Experts believe new President will boost FDA oversight

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With Barack Obama in the White House, many industry watchers expect regulations to increase under the new President.

Recent foodborne illness outbreaks tied to produce and melamine-tainted products from China have caused attention to focus on the U.S. Food and Drug Administration’s practices. The Associated Press investigates prevailing opinions that the chief executive will push for more regulation of imported food products and fresh produce.



With some members of Congress suggesting that the FDA has become too close with industry, Obama is under pressure to appoint a new FDA commissioner quickly. “Already more than a half-dozen names are in circulation: outside critics such as Cleveland Clinic cardiologist Dr. Steven Nissen; insiders such as Susan Wood, a former director of the FDA’s women's health office; and public health advocates such as Dr. Joshua Sharfstein, Baltimore's health chief,” the article states.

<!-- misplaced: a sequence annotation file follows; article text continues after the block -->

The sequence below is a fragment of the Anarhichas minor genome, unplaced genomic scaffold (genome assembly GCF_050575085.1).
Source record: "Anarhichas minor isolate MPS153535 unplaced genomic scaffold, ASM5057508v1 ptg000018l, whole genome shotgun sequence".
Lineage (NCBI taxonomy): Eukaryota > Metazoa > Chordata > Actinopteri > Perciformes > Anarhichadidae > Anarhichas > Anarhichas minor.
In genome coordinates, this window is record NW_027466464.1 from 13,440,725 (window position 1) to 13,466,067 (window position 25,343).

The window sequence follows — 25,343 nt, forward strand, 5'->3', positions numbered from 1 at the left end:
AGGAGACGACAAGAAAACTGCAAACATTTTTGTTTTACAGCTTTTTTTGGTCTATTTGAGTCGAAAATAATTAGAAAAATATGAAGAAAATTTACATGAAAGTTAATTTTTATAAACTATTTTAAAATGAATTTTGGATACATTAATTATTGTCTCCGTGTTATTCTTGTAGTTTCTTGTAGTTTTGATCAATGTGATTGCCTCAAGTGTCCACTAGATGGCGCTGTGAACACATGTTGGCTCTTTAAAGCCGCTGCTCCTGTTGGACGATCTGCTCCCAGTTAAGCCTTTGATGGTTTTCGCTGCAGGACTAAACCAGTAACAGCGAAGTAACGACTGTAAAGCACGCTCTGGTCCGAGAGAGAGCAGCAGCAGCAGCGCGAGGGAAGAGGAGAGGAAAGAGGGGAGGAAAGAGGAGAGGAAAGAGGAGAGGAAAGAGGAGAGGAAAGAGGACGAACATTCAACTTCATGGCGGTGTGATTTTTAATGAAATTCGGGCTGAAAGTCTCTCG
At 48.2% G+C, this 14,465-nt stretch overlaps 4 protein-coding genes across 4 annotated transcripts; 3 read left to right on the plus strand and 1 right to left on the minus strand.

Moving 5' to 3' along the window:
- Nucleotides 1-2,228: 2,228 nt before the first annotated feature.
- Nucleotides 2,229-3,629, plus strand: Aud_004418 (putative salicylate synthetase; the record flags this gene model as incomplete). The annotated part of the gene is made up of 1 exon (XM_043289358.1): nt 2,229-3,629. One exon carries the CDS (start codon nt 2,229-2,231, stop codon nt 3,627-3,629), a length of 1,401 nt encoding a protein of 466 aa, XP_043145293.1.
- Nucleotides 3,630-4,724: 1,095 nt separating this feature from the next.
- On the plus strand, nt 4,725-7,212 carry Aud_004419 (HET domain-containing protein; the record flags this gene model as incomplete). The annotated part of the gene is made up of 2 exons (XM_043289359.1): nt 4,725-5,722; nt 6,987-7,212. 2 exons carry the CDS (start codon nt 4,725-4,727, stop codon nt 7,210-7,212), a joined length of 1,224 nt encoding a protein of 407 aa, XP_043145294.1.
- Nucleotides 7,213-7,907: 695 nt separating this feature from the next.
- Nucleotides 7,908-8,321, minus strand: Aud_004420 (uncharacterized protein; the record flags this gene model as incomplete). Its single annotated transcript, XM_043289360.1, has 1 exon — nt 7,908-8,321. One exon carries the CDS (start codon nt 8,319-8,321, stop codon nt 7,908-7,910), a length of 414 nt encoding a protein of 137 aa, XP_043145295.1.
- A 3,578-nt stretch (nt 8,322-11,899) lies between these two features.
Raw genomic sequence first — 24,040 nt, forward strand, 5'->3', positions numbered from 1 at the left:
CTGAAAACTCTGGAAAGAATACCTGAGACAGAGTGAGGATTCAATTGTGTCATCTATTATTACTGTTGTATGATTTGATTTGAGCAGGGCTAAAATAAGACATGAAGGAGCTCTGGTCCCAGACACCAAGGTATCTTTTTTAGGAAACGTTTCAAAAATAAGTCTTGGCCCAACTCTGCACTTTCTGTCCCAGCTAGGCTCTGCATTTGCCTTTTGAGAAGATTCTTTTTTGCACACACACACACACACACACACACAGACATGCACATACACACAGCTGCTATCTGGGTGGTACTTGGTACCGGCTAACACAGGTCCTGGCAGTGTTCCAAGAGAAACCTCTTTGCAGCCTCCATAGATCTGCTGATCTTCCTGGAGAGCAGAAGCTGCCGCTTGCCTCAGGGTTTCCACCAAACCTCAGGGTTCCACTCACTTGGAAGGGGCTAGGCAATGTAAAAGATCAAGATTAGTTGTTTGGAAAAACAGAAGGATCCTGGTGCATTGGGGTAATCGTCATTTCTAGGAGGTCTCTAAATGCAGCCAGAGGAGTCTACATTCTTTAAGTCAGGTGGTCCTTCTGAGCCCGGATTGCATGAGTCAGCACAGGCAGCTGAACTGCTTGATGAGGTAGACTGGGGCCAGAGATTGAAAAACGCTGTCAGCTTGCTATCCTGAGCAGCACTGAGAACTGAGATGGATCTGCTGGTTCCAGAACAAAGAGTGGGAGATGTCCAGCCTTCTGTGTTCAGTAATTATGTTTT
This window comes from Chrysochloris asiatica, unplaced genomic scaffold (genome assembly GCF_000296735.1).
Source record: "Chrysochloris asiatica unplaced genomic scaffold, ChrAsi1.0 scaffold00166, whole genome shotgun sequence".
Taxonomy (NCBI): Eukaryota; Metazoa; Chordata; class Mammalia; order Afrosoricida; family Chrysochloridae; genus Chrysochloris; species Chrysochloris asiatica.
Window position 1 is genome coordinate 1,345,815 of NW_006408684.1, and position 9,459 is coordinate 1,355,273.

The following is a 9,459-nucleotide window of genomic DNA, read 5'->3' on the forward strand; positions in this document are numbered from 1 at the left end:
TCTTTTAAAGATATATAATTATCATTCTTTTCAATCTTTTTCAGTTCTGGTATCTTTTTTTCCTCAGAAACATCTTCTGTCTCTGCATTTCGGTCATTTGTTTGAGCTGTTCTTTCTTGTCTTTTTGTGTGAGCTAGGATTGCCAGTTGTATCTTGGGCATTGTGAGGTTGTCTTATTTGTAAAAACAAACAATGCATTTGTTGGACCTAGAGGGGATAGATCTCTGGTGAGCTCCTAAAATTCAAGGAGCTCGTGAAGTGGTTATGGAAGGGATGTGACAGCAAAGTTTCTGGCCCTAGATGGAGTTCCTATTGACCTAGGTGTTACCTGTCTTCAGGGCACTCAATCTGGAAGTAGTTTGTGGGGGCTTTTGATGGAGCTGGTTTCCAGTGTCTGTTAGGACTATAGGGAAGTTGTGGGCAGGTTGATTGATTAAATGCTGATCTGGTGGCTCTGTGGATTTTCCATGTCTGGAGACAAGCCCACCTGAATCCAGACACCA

Many political insiders believe that food safety will be a high priority in the new administration. Obama believes ensuring the safety of America’s food supply is a fundamental role of government, according to a senior campaign adviser.

In the past, Congress had considered instituting industry fees to finance more FDA inspectors to oversee imported food, only a fraction of which is inspected currently. The Bush administration did not support the fees, but lawmakers expect the new president to be more receptive. Some have suggested also instituting a tracing system for fresh produce, which they say could have been valuable during the Salmonella outbreak last summer.

For an in-depth look at the expected changes for the future of the FDA, see the Associated Press article at



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